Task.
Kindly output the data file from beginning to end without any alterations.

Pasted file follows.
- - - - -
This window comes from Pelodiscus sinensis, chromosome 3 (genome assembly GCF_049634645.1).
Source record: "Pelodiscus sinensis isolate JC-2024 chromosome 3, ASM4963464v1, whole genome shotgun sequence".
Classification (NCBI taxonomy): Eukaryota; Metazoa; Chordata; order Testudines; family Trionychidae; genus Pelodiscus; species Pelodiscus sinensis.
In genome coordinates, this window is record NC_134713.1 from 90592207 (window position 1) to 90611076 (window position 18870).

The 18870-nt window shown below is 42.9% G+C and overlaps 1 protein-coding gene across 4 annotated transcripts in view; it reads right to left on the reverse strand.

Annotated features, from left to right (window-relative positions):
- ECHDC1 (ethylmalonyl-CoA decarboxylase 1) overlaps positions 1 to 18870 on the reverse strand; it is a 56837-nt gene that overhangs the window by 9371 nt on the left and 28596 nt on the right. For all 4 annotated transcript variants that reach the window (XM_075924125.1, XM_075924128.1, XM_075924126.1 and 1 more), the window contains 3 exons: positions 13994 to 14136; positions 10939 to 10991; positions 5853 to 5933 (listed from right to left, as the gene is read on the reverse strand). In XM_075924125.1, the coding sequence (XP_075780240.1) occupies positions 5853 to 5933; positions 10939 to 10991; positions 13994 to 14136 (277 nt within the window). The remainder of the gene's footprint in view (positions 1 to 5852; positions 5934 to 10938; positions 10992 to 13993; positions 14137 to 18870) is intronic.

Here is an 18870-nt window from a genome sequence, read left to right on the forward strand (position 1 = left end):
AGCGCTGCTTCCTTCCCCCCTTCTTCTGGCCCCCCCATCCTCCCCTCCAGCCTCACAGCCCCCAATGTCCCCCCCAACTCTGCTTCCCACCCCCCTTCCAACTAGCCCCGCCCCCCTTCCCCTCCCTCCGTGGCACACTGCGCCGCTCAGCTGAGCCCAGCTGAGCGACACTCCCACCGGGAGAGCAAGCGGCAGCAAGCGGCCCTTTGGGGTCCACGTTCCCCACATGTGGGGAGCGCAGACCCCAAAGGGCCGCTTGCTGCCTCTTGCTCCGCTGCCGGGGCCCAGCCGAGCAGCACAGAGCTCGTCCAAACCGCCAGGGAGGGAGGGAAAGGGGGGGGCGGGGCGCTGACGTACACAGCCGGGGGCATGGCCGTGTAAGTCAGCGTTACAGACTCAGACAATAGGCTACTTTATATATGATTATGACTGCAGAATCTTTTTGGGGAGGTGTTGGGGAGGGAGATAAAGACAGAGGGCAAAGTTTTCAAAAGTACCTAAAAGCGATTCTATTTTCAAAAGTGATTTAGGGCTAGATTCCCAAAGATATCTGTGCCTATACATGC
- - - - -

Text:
This window comes from Pelodiscus sinensis, chromosome 3 (genome assembly GCF_049634645.1).
Source record: "Pelodiscus sinensis isolate JC-2024 chromosome 3, ASM4963464v1, whole genome shotgun sequence".
Classification (NCBI taxonomy): Eukaryota; Metazoa; Chordata; order Testudines; family Trionychidae; genus Pelodiscus; species Pelodiscus sinensis.
In genome coordinates, this window is record NC_134713.1 from 90592207 (window position 1) to 90611076 (window position 18870).

The 18870-nt window shown below is 42.9% G+C and overlaps 1 protein-coding gene across 4 annotated transcripts in view; it reads right to left on the reverse strand.

Annotated features, from left to right (window-relative positions):
- ECHDC1 (ethylmalonyl-CoA decarboxylase 1) overlaps positions 1 to 18870 on the reverse strand; it is a 56837-nt gene that overhangs the window by 9371 nt on the left and 28596 nt on the right. For all 4 annotated transcript variants that reach the window (XM_075924125.1, XM_075924128.1, XM_075924126.1 and 1 more), the window contains 3 exons: positions 13994 to 14136; positions 10939 to 10991; positions 5853 to 5933 (listed from right to left, as the gene is read on the reverse strand). In XM_075924125.1, the coding sequence (XP_075780240.1) occupies positions 5853 to 5933; positions 10939 to 10991; positions 13994 to 14136 (277 nt within the window). The remainder of the gene's footprint in view (positions 1 to 5852; positions 5934 to 10938; positions 10992 to 13993; positions 14137 to 18870) is intronic.

Here is an 18870-nt window from a genome sequence, read left to right on the forward strand (position 1 = left end):
AGCGCTGCTTCCTTCCCCCCTTCTTCTGGCCCCCCCATCCTCCCCTCCAGCCTCACAGCCCCCAATGTCCCCCCCAACTCTGCTTCCCACCCCCCTTCCAACTAGCCCCGCCCCCCTTCCCCTCCCTCCGTGGCACACTGCGCCGCTCAGCTGAGCCCAGCTGAGCGACACTCCCACCGGGAGAGCAAGCGGCAGCAAGCGGCCCTTTGGGGTCCACGTTCCCCACATGTGGGGAGCGCAGACCCCAAAGGGCCGCTTGCTGCCTCTTGCTCCGCTGCCGGGGCCCAGCCGAGCAGCACAGAGCTCGTCCAAACCGCCAGGGAGGGAGGGAAAGGGGGGGGCGGGGCGCTGACGTACACAGCCGGGGGCATGGCCGTGTAAGTCAGCGTTACAGACTCAGACAATAGGCTACTTTATATATGATTATGACTGCAGAATCTTTTTGGGGAGGTGTTGGGGAGGGAGATAAAGACAGAGGGCAAAGTTTTCAAAAGTACCTAAAAGCGATTCTATTTTCAAAAGTGATTTAGGGCTAGATTCCCAAAGATATCTGTGCCTATACATGC